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LARKS
  Displaying page 1 of 2    Next Page >> 
[ Also see Animals Birds ]

The music soars within the little lark,
  And the lark soars.
      - Elizabeth Barrett Browning, Aurora Leigh
         (bk. III, l. 155)

Oh, stay, sweet warbling woodlark, stay,
  Nor quit for me the trembling spray,
    A hapless lover courts thy lay,
      Thy soothing, fond complaining.
      - Robert Burns, Address to the Woodlark

The busy lark, the messenger of day.
      - Geoffrey Chaucer

The merry lark he soars on high,
  No worldly thought o'ertakes him.
    He sings aloud to the clear blue sky,
      And the daylight that awakes him.
      - Hartley Coleridge, Song

The lark now leaves his watery nest,
  And climbing, shakes his dewy wings.
    He takes your window for the East
      And to implore your light he sings.
      - Sir William D'Avenant,
        The Lark now Leaves his Watery Nest

The pretty Lark, climbing the Welkin cleer,
  Chaunts with a cheer, Heer peer-I neer my Deer;
    Then stooping thence (seeming her fall to rew)
      Adieu (she saith) adieu, deer Deer, adieu.
      - Guillaume de Salluste Du Bartas,
        Weekes and Workes (fifth day)

They longed to see the day, to hear the lark record her hymns, and chant her carols blest.
      - Edward Fairfax

Musical cherub, soar, singing, away!
  Then, when the gloaming comes,
    Low in the heather blooms
      Sweet will thy welcome and bed of love be!
        Emblem of happiness,
          Blest is thy swelling-place--
            O, to abide in the desert with thee!
      - James Hogg ("The Ettrick Shepherd"),
        The Skylark

Rise with the lark, and with the lark to bed.
      - Rev. James Hurdis, The Village Curate
         (l. 276)

None but the lark so shrill and clear;
  Now at heaven's gate she claps her wings,
    The morn not waking till she sings.
      - John Lyly (Lylie or Lyllie),
        Alexander and Campaspe (act V, sc. 1)

To hear the lark begin his flight,
  And singing startle the dull Night,
    From his watch-tower in the skies,
      Till the dappled dawn doth rise.
      - John Milton, L'Allegro (l. 41)

And now the herald lark
  Left his ground-nest, high tow'ring to descry
    The morn's approach, and greet her with his song.
      - John Milton, Paradise Regained
         (bk. II, l. 279)

The bird that soars on highest wing,
  Builds on the ground her lowly nest;
    And she that doth most sweetly sing,
      Sings in the shade when all things rest:
        In lark and nightingale we see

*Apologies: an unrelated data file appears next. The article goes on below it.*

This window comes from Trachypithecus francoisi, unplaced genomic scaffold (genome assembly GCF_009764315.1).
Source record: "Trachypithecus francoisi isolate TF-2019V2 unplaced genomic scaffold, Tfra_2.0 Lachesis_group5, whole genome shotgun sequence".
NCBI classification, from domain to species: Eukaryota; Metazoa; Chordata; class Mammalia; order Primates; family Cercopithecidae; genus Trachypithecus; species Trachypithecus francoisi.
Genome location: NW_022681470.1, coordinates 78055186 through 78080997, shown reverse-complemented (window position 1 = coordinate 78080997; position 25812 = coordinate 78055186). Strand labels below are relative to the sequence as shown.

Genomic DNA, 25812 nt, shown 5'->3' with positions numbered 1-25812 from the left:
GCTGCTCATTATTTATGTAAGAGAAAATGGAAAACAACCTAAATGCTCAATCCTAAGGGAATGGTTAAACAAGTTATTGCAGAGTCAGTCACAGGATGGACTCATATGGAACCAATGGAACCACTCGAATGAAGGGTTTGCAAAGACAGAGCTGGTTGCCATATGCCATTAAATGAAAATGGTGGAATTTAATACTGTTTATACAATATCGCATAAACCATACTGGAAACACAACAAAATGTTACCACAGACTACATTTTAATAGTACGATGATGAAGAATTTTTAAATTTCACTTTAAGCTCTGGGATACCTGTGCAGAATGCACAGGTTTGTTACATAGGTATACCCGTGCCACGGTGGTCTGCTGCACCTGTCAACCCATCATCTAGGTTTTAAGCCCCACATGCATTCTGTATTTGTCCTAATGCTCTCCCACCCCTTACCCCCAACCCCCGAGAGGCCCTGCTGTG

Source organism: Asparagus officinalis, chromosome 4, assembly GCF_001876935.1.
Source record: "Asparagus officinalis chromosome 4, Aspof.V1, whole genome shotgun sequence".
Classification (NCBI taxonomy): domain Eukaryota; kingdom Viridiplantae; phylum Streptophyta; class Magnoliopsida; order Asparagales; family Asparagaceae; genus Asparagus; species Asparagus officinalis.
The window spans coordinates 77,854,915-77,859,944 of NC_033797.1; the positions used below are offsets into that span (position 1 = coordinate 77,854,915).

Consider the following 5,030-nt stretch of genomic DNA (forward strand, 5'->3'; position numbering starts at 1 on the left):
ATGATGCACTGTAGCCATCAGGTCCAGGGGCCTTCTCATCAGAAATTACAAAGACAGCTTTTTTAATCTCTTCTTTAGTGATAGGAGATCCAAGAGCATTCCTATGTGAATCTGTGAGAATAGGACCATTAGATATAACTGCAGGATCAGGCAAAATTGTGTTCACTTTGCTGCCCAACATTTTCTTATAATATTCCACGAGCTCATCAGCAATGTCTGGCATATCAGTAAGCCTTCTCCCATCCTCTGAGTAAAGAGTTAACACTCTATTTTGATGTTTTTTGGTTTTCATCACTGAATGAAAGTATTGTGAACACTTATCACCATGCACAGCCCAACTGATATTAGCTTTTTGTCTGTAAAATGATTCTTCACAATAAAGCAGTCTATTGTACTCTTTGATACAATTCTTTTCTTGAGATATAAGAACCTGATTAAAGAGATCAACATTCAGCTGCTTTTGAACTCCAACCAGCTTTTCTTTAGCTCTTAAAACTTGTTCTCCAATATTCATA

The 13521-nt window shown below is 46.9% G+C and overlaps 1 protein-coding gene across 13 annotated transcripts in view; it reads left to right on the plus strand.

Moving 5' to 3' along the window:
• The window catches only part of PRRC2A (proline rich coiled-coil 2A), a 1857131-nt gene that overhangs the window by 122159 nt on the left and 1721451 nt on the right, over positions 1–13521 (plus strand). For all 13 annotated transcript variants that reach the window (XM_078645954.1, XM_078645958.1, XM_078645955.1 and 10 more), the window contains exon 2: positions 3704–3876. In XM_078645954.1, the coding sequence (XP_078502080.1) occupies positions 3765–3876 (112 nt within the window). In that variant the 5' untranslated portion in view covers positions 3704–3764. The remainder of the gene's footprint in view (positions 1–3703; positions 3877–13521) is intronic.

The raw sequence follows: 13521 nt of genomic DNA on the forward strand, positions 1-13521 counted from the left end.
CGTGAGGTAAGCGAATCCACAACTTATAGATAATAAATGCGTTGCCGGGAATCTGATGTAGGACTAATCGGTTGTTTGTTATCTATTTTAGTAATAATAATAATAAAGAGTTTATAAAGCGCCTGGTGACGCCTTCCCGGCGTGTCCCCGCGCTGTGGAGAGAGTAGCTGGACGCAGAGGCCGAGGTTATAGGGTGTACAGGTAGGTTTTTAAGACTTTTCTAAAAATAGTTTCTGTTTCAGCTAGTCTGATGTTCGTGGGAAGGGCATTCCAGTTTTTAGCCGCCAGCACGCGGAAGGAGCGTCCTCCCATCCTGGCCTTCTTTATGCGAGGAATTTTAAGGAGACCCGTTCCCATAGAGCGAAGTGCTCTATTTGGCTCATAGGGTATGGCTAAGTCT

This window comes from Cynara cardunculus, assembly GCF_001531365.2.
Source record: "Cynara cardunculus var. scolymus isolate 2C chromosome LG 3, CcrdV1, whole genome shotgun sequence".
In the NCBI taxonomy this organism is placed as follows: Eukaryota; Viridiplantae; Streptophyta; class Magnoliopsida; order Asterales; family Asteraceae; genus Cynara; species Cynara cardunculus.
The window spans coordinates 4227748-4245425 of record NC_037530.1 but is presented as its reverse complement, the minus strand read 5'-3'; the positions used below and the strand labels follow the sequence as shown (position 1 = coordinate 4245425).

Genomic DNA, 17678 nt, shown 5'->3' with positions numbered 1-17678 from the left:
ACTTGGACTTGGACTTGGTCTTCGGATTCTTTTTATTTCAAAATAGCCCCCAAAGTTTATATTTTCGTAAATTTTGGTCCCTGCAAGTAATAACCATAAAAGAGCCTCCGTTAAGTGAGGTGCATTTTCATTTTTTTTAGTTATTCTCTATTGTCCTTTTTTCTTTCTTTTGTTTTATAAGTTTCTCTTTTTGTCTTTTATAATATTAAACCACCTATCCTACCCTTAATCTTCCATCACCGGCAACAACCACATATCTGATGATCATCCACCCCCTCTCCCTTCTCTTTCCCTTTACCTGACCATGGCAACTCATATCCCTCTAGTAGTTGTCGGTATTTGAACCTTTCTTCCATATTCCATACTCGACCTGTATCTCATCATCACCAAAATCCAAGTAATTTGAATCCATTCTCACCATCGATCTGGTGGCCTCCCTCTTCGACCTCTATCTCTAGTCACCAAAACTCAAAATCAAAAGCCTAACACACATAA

What honor hath humility.
      - James Montgomery, Humility

I said to the sky-poised Lark:
  "Hark--hark!
    Thy note is more loud and free
      Because there lies safe for thee
        A little nest on the ground."
      - Dinah Maria Mulock (used pseudonym Mrs. Craik),
        A Rhyme About Birds

No more the mounting larks, while Daphne sings,
  Shall, list'ning, in mid-air suspend their wings.
      - Alexander Pope, Pastorals--Winter (l. 53)

The sunrise wakes the lark to sing,
  The moonrise wakes the nightingale.
    Come, darkness, moonrise, everything
      That is so silent, sweet, and pale:
        Come, so ye wake the nightingale.
      - Christina Georgina Rossetti, Bird Raptures

O happy skylark springing
  Up to the broad, blue sky,
    Too fearless in thy winging,
      Too gladsome in thy singing,
        Thou also soon shalt lie
          Where no sweet notes are ringing.
      - Christina Georgina Rossetti, Gone Forever
         (st. 2)

Merry larks are ploughmen's clocks.
      - William Shakespeare

Then my dial goes not true; I look this lark for a bunting.
      - William Shakespeare,
        All's Well That Ends Well
         (Lafew at II, v)

Hark, hark, the lark at heaven's gate sings,
  And Phoebus gins arise,
    His steeds to water at those springs
      On chaliced flowers that lies;
        And winking Mary-buds begin
          To ope their golden eyes.
            With every thing that pretty is,
              My lady sweet, arise,
                Arise, arise!
      - William Shakespeare, Cymbeline
         (Musicians at II, ii)

Some say that ever 'gainst that season comes
  Wherein our Saviour's birth is celebrated,
    The bird of dawning singeth all night long,
      And then, they say, no spirit dare stir abroad,
        The nights are wholesome, then no planets strike,
          No fairy takes, nor witch hath power to charm.
            So hallowed and so gracious is that time.
      - William Shakespeare,
        Hamlet Prince of Denmark
         (Marcellus at I, i)

It is the lark that sings so out of tune,
  Straining harsh discords and unpleasing sharps.
      - William Shakespeare, Romeo and Juliet
         (Juliet at III, v)

It was the lark, the herald of the morn;
  No nightingale.
      - William Shakespeare, Romeo and Juliet
         (Romeo at III, v)

Lo, here the gentle lark, weary of rest,
  From his moist cabinet mounts up on high
    And wakes the morning, from whose silver breast
      The sun ariseth in his majesty;
        Who doth the world so gloriously behold
          That cedar tops and hills seem burnished gold.
      - William Shakespeare, Venus and Adonis
         (l. 853)

Better than all measures
  Of delightful sound,
    Better than all treasures
      That in books are found,
        Thy skilled to poet were, thou scorner of the ground!
      - Percy Bysshe Shelley, To a Skylark
         (st. 20)


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